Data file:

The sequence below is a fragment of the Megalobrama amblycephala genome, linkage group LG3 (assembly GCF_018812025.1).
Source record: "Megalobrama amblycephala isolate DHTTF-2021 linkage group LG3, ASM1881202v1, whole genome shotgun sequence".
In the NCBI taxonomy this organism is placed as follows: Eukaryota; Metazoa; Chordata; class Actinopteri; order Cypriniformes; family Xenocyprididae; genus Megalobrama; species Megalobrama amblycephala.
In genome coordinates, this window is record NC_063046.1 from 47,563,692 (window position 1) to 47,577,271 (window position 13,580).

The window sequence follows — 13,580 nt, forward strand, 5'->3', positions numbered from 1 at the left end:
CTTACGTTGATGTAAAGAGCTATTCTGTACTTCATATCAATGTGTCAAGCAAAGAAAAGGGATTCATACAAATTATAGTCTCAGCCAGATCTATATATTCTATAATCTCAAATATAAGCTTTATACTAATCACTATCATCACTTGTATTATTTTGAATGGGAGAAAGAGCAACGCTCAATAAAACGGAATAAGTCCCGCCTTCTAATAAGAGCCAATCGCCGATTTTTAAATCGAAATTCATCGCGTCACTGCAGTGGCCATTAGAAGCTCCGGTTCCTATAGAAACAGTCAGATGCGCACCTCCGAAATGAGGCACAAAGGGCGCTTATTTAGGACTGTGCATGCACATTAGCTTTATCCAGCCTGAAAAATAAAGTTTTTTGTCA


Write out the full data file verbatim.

The sequence below is a fragment of the Megalobrama amblycephala genome, linkage group LG3 (assembly GCF_018812025.1).
Source record: "Megalobrama amblycephala isolate DHTTF-2021 linkage group LG3, ASM1881202v1, whole genome shotgun sequence".
In the NCBI taxonomy this organism is placed as follows: Eukaryota; Metazoa; Chordata; class Actinopteri; order Cypriniformes; family Xenocyprididae; genus Megalobrama; species Megalobrama amblycephala.
In genome coordinates, this window is record NC_063046.1 from 47,563,692 (window position 1) to 47,577,271 (window position 13,580).

The window sequence follows — 13,580 nt, forward strand, 5'->3', positions numbered from 1 at the left end:
CTTACGTTGATGTAAAGAGCTATTCTGTACTTCATATCAATGTGTCAAGCAAAGAAAAGGGATTCATACAAATTATAGTCTCAGCCAGATCTATATATTCTATAATCTCAAATATAAGCTTTATACTAATCACTATCATCACTTGTATTATTTTGAATGGGAGAAAGAGCAACGCTCAATAAAACGGAATAAGTCCCGCCTTCTAATAAGAGCCAATCGCCGATTTTTAAATCGAAATTCATCGCGTCACTGCAGTGGCCATTAGAAGCTCCGGTTCCTATAGAAACAGTCAGATGCGCACCTCCGAAATGAGGCACAAAGGGCGCTTATTTAGGACTGTGCATGCACATTAGCTTTATCCAGCCTGAAAAATAAAGTTTTTTGTCA